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DU Home » Latest Threads » Forums & Groups » Retired » Retired Forums » 2016 Postmortem (Forum) » Publicly Funded Elections... » Reply #8

Response to Dustlawyer (Reply #6)

Tue Feb 9, 2016, 02:54 PM

8. Super Pacs have nothing to do with publicly funded elections

That is an entirely separate issue. And yes, Bernie does get support from Super Pacs. As we know the National Nurses United Super Pac has spent more money on promoting his candidacy during the primary than any of the Clinton-related Super Pacs have done (they're apparently saving their funds for the general). There's also the CWA SuperPac. Candidates do not control this outside money or how these groups can spend it. They can't even refuse to have a Super Pac--they have no control over whether outside groups decide to spend money supporting them.

Here's what a Super Pac is:

Super PACs are a relatively new type of committee that arose following the July 2010 federal court decision in a case known as SpeechNow.org v. Federal Election Commission.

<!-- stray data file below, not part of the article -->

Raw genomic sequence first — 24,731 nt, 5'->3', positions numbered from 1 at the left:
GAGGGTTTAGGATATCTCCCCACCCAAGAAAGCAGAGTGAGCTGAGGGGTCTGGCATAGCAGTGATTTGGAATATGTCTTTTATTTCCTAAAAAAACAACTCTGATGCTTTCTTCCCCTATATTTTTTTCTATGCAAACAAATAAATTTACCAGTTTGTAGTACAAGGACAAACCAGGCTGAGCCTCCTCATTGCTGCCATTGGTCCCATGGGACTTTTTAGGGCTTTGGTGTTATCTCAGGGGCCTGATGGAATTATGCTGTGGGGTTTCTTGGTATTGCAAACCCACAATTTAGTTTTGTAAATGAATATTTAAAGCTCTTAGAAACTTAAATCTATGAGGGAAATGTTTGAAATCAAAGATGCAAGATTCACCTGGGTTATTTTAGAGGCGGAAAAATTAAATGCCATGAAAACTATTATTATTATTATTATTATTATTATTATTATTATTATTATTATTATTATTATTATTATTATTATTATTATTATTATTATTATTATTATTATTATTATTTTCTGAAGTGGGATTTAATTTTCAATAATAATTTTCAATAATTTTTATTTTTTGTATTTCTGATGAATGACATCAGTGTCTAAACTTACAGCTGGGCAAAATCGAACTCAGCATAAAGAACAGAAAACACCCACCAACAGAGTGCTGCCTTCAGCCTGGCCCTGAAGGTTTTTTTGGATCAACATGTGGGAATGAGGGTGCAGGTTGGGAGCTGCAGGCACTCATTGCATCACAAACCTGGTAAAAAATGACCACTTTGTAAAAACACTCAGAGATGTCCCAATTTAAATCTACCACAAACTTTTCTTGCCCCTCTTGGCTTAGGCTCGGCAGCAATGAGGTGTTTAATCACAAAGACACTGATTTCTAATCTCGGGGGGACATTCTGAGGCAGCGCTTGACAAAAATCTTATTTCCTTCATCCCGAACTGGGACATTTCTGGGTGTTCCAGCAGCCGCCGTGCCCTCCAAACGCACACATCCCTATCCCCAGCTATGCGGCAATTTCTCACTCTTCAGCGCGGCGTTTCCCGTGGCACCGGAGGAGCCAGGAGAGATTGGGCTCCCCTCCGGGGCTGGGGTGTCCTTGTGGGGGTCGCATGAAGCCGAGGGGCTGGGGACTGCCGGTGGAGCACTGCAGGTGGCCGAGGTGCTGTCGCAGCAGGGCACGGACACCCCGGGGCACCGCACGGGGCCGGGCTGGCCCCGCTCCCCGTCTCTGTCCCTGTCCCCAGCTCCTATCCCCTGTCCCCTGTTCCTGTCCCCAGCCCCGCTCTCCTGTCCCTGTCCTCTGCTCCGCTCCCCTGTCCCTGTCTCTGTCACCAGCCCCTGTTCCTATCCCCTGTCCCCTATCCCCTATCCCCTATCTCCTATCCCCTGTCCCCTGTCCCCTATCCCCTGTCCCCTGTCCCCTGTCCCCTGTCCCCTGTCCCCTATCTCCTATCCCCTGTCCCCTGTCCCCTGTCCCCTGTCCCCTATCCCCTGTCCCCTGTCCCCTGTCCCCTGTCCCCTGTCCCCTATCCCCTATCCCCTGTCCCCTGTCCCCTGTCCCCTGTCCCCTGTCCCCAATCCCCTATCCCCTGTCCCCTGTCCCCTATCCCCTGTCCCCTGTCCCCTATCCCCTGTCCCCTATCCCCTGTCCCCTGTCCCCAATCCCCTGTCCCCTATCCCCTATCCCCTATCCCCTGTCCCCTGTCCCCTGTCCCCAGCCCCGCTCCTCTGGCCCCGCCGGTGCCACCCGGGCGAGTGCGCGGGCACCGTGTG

Technically known as independent expenditure-only committees, super PACs may raise unlimited sums of money from corporations, unions, associations and individuals, then spend unlimited sums to overtly advocate for or against political candidates. Unlike traditional PACs, super PACs are prohibited from donating money directly to political candidates, and their spending must not be coordinated with that of the candidates they benefit. Super PACs are required to report their donors to the Federal Election Commission on a monthly or semiannual basis the super PAC's choice in off-years, and monthly in the year of an election.


Public funding is a separate issue. It means candidates raise funds from individuals (who have set limits for contributions; this is true for all candidates, whether Republican, Democratic, or Independent). The government matches the first $250 of such funds. In return, candidates must agree to spending no more than $48 million during the primaries and/or $96 million during the general.

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